First 1,000 days on Mars: Perseverance shares amazing results

The Perseverance rover has been exploring the Red Planet since February 2021. When it gently landed on the surface inside the 45-kilometer-long Jezero crater, which was once a full-flowing lake. The other day, the brave rover celebrated its significant date – 1,000 days since the beginning of the exploration of Mars.

The start of the Perseverance mission was on July 30, 2020, when the giant Atlas V-541 rocket took off from the launch pad from Cape Canaveral in Florida. Seven months later, the interplanetary flight ended and Perseverance began its descent to the surface of Mars. The landing was smooth due to a complex sequence of braking and descent using parachutes, rockets and a “sky crane”.

Perseverance rover. Photo: NASA/JPL

The main purpose of the rover was to study the geology, climate and atmospheric conditions of the Red Planet, in preparation for the landing of the first people. The landing site in the Jezero crater was chosen because previous orbital studies found clear signs of an ancient lake in this place, which once filled the crater. It is believed that water is a key ingredient for the evolution of life. Therefore, if there was a reservoir in the crater, then there is a high probability of the development of life. Exploring the local rocks is like flipping through history textbooks as they capture the changes in the environment.

The crater was formed as a result of a collision with an asteroid about 4 billion years ago. The rover discovered that the bottom of the crater is composed of igneous rock, which was formed from a huge underground magma chamber and was brought to the surface due to volcanic activity. Since then, other types of sand and mud rocks have been found, indicating the presence of water in the distant past on Mars.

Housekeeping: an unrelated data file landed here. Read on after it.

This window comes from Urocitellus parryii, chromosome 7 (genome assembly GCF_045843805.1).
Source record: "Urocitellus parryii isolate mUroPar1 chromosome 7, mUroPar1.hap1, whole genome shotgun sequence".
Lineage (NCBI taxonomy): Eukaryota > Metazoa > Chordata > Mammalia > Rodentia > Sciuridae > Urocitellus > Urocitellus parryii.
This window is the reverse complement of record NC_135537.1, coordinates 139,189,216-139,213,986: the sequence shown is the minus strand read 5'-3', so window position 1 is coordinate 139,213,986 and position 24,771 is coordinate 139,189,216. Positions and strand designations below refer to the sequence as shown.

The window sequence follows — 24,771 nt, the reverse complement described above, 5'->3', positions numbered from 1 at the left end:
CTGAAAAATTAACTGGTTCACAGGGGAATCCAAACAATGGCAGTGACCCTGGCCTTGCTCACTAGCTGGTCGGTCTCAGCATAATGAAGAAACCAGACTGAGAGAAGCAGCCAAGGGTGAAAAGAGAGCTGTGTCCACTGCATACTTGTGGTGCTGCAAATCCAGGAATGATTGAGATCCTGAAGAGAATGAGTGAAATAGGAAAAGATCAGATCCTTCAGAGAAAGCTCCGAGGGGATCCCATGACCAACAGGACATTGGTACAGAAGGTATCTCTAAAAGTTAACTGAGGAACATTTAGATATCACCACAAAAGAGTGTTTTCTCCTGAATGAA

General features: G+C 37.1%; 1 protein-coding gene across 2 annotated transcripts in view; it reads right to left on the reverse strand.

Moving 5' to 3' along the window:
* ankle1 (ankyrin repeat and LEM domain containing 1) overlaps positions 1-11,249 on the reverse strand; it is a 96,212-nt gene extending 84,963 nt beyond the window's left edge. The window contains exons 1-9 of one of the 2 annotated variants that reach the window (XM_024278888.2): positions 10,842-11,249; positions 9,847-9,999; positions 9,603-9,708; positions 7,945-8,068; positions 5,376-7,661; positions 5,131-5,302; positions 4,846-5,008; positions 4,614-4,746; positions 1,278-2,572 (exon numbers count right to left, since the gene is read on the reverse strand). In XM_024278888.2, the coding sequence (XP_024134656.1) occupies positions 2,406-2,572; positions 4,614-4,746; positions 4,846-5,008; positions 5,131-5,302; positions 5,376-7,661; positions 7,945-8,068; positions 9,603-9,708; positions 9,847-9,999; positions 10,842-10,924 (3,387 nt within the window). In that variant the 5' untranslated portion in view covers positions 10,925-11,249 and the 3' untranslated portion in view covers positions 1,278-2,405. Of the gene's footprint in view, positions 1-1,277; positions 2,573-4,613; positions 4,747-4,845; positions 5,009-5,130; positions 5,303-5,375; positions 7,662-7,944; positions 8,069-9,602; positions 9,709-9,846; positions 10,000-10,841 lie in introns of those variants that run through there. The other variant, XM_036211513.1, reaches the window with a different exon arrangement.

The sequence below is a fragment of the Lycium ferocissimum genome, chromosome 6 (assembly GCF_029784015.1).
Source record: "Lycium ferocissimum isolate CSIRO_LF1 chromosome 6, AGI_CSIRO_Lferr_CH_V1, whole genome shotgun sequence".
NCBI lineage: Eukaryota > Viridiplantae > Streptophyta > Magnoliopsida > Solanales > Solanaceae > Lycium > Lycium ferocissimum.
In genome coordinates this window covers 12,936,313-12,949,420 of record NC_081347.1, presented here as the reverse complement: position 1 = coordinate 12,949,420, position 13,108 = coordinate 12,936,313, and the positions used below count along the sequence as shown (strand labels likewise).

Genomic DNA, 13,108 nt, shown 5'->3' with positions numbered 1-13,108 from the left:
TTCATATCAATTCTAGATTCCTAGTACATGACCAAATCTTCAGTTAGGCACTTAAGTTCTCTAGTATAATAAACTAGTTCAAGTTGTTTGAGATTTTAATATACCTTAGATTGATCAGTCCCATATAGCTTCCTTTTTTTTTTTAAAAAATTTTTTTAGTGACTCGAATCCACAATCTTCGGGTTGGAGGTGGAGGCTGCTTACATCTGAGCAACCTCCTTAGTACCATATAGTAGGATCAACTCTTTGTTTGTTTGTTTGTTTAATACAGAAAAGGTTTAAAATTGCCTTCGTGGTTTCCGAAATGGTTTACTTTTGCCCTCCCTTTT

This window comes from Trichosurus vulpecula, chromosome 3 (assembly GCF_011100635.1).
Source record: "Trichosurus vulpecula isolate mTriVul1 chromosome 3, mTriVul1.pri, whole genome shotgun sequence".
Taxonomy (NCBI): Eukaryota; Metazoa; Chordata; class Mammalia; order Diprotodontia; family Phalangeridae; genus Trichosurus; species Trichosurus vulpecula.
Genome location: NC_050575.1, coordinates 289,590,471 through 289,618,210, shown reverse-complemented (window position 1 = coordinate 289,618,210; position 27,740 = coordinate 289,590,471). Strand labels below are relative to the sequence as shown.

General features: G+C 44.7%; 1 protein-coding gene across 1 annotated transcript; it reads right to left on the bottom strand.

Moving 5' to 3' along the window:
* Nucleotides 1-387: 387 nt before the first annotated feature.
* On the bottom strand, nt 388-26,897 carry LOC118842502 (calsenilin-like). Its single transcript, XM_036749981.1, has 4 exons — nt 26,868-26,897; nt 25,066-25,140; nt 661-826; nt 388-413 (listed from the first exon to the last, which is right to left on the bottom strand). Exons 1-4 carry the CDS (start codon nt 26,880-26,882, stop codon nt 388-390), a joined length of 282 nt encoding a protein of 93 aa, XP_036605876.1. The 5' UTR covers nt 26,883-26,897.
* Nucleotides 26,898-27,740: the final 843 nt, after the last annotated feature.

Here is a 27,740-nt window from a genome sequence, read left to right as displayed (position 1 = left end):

Satellite image of the Jezero crater, combined with data on its mineral composition. The green color corresponds to carbonates, minerals that can preserve traces of ancient life. Source: NASA/JPL-Caltech/MSSS/JHU-APL

All these discoveries were obtained in the first 1,000 days of Perseverance’s tireless work. But the achievements of the rover do not end with geology. It also gathered a “collection” of samples, placed them in sealed capsules and left them in a kind of hiding places so that the Mars Sample Return mission vehicles would pick them up and deliver them to Earth. In general, the wheeled laboratory has completed the study of the bottom of the ancient lake.

But unfortunately, to date, despite the fact that Perseverance has achieved impressive results, the detection of signs of life on Mars has not been found.

Earlier, we reported on how Perseverance survived for three years on Mars.

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